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In light of the Government’s commitment to attaining Net-Zero by 2050, there is a clear and present requirement on commercial organisations, and particularly those with state connections, to actively demonstrate how they are addressing the challenge to reduce emissions. The clear agenda is to adhere to a course of action that curbs global greenhouse gas emissions so that temperature rise remains ideally below 1.5 degrees Celsius within the established timeframe.
Around 40% of UK greenhouse gas emissions are accounted for by heating, cooling, ventilation, the provision of hot water and lighting the built environment. In order to achieve climate-neutral building stock by 2050 organisations need expert support when it comes to implementing immediate and practical measures.
The impetus is to reduce construction impacts with whole life carbon assessments, and critically, reduce operational energy use, prioritising reduction in energy demand and consumption over all other measures. This means in-use energy consumption should be calculated and publicly disclosed on an annual basis, as laid out in the new, mandatory Streamline Energy & Carbon Reporting (SECR) regime. This is designed to raise awareness of energy efficiency, reduce bills, and save carbon by driving an increase in renewable energy supply and prioritising on-site renewable energy sources.
Hospitals, health centres and care homes will typically exhibit a continuous electrical demand alongside a significant, but varied, hot water and heating usage pattern. As well as addressing the need for sustainable, low emission technology, what cannot be ignored is the financial implications of these changes, whether in the form of new built facilities, or, and far more likely, the refurbishment of existing, yet ageing facilities. As a result, one of the most difficult challenges facing the healthcare estate’s facility or energy managers is obtaining a clear indication of the total cost of ownership so that operational savings and payback periods can be factored into development investments that will address emissions.
Increasing efficiency across the healthcare built environment to reduce emissions
Under the tenth draft of the Government’s Standard Assessment Procedure (SAP), released in July 2018, emissions related to electricity have dropped by more than 50%, a significant change that takes emissions down to 0.233kg CO₂/kWh. Before this substantial change, electricity was considered 2.4 times dirtier than gas, today that ratio has dropped to almost one to one.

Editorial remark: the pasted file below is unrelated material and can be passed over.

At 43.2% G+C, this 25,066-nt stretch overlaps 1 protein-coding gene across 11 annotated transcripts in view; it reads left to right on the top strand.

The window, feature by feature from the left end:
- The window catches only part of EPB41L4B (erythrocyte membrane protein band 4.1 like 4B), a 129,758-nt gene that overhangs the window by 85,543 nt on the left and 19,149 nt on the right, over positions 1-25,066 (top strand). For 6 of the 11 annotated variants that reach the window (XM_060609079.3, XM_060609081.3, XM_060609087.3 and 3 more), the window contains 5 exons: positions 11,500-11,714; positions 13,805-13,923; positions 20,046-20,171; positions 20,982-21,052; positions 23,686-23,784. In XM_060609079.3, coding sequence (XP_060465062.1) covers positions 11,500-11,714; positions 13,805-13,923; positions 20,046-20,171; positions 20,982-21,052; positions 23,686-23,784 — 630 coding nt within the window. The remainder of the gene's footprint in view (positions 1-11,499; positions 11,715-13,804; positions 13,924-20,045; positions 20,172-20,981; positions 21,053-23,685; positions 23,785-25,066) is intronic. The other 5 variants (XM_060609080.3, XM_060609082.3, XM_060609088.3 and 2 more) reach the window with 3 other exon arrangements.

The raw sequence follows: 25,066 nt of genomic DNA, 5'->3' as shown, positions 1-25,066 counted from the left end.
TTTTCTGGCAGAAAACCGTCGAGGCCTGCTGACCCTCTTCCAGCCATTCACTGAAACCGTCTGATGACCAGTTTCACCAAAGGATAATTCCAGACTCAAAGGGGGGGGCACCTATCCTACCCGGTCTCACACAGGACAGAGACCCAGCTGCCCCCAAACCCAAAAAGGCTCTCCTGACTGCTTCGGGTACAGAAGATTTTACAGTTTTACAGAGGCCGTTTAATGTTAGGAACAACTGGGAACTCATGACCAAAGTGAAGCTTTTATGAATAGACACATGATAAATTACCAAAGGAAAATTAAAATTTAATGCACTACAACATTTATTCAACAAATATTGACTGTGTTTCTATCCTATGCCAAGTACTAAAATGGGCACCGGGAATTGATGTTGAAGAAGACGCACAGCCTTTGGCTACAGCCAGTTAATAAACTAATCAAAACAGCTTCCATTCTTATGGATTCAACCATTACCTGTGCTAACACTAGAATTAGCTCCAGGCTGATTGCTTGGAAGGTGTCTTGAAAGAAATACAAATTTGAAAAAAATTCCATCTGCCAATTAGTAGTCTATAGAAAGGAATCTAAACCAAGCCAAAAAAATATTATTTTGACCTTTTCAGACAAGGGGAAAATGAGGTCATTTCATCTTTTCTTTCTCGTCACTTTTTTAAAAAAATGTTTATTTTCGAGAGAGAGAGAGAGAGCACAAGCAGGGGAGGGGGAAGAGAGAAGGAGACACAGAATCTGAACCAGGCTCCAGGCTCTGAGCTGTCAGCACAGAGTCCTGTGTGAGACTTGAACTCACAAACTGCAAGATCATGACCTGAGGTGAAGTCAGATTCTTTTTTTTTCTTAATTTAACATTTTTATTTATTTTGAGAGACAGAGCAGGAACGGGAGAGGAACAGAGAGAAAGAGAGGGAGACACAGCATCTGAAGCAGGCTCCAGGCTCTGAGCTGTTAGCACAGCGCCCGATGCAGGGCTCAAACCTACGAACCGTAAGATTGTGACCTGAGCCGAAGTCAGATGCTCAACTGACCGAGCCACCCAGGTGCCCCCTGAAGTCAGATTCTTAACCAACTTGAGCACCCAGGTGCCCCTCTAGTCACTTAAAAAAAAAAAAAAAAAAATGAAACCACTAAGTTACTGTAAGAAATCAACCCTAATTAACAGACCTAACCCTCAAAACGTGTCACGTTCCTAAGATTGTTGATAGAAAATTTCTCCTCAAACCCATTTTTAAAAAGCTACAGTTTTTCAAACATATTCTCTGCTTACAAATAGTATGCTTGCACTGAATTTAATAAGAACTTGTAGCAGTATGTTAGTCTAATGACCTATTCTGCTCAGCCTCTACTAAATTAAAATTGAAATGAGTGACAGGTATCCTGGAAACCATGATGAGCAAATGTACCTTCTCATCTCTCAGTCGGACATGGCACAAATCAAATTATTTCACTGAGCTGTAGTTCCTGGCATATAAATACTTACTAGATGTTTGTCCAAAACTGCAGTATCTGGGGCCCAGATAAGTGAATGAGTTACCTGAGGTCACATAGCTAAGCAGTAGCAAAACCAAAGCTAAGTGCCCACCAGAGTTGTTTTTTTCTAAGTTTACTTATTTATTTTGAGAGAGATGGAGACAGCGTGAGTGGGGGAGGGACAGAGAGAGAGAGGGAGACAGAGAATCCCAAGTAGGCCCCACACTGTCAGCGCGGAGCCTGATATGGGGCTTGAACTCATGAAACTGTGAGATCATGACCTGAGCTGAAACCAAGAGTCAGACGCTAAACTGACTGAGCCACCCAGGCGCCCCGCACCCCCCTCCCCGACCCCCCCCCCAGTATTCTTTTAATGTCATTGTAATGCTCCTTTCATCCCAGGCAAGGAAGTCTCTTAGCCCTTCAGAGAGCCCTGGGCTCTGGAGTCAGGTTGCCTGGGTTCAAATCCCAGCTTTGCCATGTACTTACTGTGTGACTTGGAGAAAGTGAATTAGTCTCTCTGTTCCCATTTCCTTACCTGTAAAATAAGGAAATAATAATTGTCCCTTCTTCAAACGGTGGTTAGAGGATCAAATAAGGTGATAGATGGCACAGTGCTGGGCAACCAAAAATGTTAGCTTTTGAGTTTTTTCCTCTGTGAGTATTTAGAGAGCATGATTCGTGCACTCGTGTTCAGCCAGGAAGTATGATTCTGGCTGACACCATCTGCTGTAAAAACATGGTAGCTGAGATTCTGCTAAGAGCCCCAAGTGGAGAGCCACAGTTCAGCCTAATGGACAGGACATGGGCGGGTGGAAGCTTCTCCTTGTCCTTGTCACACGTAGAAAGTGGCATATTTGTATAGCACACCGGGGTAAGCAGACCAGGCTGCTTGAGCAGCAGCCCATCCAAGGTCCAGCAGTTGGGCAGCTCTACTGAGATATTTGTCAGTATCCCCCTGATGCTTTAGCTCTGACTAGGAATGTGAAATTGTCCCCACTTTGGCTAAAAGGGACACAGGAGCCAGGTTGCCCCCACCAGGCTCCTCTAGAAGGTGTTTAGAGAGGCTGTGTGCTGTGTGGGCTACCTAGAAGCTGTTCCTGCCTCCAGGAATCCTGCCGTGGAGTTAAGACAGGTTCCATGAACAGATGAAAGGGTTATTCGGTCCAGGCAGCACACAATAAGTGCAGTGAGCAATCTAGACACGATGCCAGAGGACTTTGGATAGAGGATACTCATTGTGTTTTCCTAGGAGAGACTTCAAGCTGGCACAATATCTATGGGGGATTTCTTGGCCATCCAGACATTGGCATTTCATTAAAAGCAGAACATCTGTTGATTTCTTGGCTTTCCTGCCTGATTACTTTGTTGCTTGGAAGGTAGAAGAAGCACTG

These developments are obviously having a considerable impact on the mindset towards electricity as an energy source for heating and hot water to serve the built environment in the care sector. For a starter, new commercial builds with a small requirement for domestic hot water (DHW) load will benefit in a big way from installing any heat pump technology.
But for new builds exhibiting a large DHW load, hospitals being a prime example, then there remains a solid argument for employing a gas fired water heater. However, the smart approach is to also use a heat pump to create a hybrid system to pre-heat the DHW system. This gives a project considerable carbon advantage from the heat pump, because performance (COP) is higher when the output temp is 50 instead of 65, and very high when the ambient is warm. In addition, running costs are kept low by only heating water at the cost of gas, be it from the gas or from electric. This type of hybrid system approach also reduces the maximum available electric load the building needs, allowing for an incredibly carbon efficient hot water system, and in warmer weather reduces a buildings dependency on gas to nearly nothing. There are also benefits to be had from reducing grid demand at peak times, and then utilising the heat pump at its most efficient.
That said, there remains strong differences with regard to the expected share of renewable energy supply. Independent research clearly argues for a multi-dimensional approach with an energy mix consisting of renewable energy and gaseous fuels with a high share of renewable energies. Studies which are more “almost all electric" argue in favour of nearly complete dominance of the heat pump, while the technology-open scenarios predict large proportions of heat pumps, but also assume the use of gaseous fuels. In the short to mid-term this is more realistic and may remain so as new technology is introduced through 2030 to 2050.
For older commercial properties where a new heating system is required, but wider renovation is either not feasible or required, a hybrid system can control and avoid issues of project congestion when refurbishing, as the heat pump is used to supplement the pre-existing fossil-based heating system. This helps to save costs as existing boilers can continue to be operated on the current installed heat distribution, heat transfer and flue systems.